That animals, real and imagined, played a great role in medieval society is clear from the images in The Grand Medieval Bestiary: Animals in Illuminated Manuscripts, by Christian Heck and Remy Cordonnier (Abbeville, $185; $135 introductory price through Dec. 31). This gorgeous outsized volume contains essays and nearly 600 full-color images of animals from an agricultural age in which they had much greater symbolic significance than they do today. Some of the illustrators obviously never saw the beasts they were drawing, though there’s a great level of detail in each beautiful illustration: the griffin is as meticulously rendered as the chicken.
James Della, author and photographer of Glass: The James Della Collection (Prism Press, $60), documents the extensive array of the glass he’s been amassing since the early 1980s. He has collected all forms: blown, slumped, fused, cast, coldworked and lampworked. The book includes 484 full-color photographs, intended to celebrate the artists. Some pages show the artist’s range: for instance, Randy Strong’s rounded vases of the ‘90s, and his sinuous and elongated forms of the early 2000s. The layout is only somewhat alphabetical. Della says he wanted readers “to experience the possibility of a unique surprise each time they turned a page.”
A hamburger, a white rabbit, an eyeball and a caterpillar are a few of the unexpected subjects that find their way into contemporary mosaics, all documented in Mosaic Art Today, edited by Jeffrey B. Snyder (Schiffer, $50). The book includes more traditional forms, such as swimming pools, murals and windows, but it also showcases the wide range of materials and subjects brought to this ancient art form by contemporary artists. The works show a wide range of styles and materials, with some emphasis on getting shape into the artwork, or putting mosaics on shapes, from concrete animals to a shirt with undulating folds.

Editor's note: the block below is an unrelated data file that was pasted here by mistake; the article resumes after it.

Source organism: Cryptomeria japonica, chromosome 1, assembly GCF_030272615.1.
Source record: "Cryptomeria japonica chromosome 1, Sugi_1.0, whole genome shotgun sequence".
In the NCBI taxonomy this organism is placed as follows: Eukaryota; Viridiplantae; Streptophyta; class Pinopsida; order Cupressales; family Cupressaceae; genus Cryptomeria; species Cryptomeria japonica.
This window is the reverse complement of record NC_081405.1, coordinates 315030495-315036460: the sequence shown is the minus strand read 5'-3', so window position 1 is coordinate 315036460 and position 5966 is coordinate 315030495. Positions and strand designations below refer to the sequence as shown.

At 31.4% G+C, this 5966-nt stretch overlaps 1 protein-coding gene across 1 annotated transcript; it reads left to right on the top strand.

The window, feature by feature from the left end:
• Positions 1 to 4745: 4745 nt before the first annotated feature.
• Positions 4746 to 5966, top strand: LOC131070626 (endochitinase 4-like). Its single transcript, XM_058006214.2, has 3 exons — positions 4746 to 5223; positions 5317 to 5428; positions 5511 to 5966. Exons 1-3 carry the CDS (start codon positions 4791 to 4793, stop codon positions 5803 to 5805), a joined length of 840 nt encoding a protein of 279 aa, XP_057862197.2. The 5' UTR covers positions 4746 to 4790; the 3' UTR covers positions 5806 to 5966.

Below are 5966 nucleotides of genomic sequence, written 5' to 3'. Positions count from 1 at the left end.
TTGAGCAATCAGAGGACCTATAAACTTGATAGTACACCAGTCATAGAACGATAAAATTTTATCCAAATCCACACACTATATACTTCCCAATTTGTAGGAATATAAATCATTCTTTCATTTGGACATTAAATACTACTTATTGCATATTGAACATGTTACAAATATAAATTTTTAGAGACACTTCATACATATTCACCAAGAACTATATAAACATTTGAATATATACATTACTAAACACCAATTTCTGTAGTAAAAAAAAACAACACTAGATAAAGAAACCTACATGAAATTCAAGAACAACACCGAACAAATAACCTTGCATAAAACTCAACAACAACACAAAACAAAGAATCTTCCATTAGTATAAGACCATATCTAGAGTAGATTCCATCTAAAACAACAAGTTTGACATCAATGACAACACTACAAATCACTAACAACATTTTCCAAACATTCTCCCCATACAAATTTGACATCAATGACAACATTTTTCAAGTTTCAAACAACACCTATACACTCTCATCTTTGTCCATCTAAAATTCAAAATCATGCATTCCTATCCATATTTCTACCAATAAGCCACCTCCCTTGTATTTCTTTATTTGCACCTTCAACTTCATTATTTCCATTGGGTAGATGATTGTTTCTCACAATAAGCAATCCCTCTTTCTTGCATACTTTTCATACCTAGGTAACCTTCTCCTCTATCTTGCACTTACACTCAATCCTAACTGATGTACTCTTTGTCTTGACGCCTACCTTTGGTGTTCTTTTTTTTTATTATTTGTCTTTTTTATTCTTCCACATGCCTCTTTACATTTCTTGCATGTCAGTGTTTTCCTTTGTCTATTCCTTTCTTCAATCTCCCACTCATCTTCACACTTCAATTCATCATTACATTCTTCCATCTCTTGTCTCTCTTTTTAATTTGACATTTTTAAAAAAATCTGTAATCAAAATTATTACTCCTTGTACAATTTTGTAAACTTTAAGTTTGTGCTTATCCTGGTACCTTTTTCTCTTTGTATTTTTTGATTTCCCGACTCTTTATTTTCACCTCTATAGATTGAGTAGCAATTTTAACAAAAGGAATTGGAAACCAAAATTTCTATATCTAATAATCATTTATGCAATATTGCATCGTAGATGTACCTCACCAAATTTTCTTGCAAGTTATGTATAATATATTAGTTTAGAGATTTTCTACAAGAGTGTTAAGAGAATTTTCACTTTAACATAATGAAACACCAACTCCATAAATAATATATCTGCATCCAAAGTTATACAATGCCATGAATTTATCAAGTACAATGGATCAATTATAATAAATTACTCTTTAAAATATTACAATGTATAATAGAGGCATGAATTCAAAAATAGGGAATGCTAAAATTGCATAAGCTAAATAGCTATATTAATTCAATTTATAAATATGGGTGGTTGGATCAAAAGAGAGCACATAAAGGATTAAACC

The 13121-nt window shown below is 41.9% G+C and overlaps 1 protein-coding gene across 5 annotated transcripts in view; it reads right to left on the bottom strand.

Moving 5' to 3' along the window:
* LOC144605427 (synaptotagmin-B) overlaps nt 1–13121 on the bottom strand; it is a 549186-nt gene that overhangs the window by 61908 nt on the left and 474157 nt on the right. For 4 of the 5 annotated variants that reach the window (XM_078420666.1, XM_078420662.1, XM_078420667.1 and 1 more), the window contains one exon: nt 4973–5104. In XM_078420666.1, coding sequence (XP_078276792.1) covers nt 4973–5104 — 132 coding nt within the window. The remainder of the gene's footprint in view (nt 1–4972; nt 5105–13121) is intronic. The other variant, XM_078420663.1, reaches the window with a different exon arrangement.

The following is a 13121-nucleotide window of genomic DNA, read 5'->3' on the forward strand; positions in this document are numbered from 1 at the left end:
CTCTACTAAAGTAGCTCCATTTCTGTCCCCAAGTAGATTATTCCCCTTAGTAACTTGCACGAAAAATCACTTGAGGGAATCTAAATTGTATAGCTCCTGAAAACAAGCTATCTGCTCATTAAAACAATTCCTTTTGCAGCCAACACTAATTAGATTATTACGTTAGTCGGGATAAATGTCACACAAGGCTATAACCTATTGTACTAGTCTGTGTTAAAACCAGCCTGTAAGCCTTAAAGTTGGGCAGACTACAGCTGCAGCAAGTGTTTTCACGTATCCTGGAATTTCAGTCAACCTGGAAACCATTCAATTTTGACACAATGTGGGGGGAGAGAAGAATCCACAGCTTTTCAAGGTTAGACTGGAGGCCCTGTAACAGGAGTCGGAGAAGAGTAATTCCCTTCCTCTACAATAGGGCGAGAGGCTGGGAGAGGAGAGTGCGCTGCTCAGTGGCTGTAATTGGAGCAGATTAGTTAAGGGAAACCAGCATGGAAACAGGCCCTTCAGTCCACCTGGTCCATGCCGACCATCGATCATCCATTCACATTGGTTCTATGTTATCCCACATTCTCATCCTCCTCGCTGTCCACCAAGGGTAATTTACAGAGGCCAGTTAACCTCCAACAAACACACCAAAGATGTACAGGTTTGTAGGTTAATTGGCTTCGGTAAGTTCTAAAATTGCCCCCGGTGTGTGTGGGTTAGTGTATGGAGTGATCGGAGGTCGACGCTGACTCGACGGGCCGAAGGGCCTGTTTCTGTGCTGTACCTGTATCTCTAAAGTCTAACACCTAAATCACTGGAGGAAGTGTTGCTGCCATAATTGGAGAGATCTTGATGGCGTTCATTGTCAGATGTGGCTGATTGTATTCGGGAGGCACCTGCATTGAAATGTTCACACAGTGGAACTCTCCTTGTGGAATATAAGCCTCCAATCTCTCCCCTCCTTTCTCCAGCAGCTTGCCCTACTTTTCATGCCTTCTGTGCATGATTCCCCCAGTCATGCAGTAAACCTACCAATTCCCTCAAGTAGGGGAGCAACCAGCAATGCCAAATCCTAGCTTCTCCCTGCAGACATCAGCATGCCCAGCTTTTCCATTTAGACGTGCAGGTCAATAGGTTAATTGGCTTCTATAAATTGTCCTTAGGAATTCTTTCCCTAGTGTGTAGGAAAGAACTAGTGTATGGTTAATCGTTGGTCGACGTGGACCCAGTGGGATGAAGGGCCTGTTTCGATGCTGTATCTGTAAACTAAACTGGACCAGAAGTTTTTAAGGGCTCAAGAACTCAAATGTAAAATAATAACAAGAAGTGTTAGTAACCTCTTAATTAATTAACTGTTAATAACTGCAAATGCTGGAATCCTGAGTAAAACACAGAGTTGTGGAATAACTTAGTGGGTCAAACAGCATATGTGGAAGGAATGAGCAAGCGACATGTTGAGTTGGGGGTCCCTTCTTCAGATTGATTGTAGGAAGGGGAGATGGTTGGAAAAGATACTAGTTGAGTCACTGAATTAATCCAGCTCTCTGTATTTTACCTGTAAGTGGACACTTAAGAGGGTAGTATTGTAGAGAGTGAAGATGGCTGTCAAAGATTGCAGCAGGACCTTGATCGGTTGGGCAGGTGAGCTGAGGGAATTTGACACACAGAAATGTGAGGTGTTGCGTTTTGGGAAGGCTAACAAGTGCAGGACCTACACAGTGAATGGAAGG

From Lark Books comes Showcase 500 Beaded Jewelry, by Ray Hemachandra (Lark Crafts, $27.95). The 500 pieces, selected from submissions by 360 artists from 30 countries, range from strands to woven designs to bead embroidery and include necklaces and neckpieces, pins, collars, cuffs, bracelets, even dresses. Hemachandra notes in his introduction that thanks to social media, beaders have become a community where the interchange of ideas is in constant motion.
For more of “Arts Reader,” pick up a copy of the Fall issue of AmericanStyle magazine.